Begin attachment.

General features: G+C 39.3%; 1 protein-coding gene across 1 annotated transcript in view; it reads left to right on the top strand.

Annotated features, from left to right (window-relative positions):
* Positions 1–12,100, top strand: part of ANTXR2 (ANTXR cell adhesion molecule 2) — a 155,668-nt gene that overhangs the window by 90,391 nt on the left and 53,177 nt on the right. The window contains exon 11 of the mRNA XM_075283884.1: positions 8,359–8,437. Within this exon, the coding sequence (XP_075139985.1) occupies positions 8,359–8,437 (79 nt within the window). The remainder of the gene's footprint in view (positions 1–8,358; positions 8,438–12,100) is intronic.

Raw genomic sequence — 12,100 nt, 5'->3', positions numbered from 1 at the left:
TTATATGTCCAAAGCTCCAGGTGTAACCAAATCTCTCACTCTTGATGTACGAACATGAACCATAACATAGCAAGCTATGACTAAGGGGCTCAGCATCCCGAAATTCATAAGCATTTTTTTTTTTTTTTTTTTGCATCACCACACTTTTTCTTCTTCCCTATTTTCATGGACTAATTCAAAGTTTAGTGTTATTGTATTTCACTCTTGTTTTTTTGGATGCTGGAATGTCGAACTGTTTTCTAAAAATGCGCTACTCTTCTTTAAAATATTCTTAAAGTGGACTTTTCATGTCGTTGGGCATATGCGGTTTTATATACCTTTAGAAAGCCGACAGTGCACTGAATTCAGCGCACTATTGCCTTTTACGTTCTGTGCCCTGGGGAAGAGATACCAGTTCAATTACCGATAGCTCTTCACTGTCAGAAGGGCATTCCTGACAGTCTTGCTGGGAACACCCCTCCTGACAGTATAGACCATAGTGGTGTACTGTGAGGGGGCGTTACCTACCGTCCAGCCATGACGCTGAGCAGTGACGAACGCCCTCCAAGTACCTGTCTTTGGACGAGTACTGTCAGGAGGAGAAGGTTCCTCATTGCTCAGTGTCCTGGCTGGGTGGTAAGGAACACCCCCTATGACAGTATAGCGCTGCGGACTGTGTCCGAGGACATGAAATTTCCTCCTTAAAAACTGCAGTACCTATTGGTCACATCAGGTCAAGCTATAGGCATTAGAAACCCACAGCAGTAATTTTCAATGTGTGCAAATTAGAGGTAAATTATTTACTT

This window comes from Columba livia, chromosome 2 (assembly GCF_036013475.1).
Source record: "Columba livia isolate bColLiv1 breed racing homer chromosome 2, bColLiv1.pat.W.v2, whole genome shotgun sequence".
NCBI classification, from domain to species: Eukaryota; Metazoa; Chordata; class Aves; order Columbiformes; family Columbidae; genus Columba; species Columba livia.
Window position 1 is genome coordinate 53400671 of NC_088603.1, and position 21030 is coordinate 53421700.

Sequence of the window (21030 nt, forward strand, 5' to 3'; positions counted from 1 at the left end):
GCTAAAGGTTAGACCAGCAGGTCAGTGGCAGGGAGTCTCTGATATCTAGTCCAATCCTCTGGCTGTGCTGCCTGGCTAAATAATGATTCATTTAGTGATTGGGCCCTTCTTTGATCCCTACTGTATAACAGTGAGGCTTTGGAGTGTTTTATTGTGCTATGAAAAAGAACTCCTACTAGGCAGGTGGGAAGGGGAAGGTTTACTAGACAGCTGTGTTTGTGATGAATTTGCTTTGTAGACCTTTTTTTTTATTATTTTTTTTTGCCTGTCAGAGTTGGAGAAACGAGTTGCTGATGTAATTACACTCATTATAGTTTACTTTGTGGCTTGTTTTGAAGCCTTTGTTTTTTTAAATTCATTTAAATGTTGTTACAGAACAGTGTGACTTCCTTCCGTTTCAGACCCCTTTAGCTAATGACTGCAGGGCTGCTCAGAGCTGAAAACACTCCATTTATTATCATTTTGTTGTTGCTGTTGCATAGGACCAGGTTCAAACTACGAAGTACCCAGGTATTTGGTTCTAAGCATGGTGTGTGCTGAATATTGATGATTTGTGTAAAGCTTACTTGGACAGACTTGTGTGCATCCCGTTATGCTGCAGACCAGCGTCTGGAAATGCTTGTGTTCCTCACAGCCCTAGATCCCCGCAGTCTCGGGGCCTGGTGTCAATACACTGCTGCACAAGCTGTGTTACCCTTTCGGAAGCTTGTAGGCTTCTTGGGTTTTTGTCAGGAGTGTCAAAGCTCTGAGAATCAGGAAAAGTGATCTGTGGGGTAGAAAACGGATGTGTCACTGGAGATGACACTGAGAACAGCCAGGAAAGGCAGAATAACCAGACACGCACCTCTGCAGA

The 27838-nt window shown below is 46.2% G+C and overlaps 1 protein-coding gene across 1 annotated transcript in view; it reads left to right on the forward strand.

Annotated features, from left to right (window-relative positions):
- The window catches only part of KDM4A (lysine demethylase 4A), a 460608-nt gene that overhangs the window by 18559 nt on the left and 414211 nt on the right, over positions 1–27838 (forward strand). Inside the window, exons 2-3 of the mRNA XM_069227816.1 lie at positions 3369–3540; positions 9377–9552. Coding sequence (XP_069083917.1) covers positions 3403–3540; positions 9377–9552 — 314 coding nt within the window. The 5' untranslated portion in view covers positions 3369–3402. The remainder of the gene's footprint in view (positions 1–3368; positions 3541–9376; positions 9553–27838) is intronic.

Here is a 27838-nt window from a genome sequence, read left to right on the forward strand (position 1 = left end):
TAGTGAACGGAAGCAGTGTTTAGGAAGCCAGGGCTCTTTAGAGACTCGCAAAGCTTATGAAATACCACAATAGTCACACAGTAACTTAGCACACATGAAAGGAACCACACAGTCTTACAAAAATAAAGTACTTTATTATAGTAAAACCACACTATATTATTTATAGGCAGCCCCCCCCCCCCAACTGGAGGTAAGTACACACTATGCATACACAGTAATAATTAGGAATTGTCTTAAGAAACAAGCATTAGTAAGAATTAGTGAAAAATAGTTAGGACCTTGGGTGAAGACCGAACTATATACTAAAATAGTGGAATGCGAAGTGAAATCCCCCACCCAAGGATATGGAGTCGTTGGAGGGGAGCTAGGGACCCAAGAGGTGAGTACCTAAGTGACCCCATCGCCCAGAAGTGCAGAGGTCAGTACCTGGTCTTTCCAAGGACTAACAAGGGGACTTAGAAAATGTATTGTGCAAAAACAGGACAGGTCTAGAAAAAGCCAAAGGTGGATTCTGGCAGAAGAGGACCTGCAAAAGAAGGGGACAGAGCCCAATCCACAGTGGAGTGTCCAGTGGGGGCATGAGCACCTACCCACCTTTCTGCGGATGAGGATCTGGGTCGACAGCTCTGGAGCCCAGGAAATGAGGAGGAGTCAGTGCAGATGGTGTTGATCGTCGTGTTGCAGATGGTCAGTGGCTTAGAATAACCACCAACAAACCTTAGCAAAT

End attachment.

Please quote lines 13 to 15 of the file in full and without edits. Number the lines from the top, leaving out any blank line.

Annotated features, from left to right (window-relative positions):
- The window catches only part of KDM4A (lysine demethylase 4A), a 460608-nt gene that overhangs the window by 18559 nt on the left and 414211 nt on the right, over positions 1–27838 (forward strand). Inside the window, exons 2-3 of the mRNA XM_069227816.1 lie at positions 3369–3540; positions 9377–9552. Coding sequence (XP_069083917.1) covers positions 3403–3540; positions 9377–9552 — 314 coding nt within the window. The 5' untranslated portion in view covers positions 3369–3402. The remainder of the gene's footprint in view (positions 1–3368; positions 3541–9376; positions 9553–27838) is intronic.

Here is a 27838-nt window from a genome sequence, read left to right on the forward strand (position 1 = left end):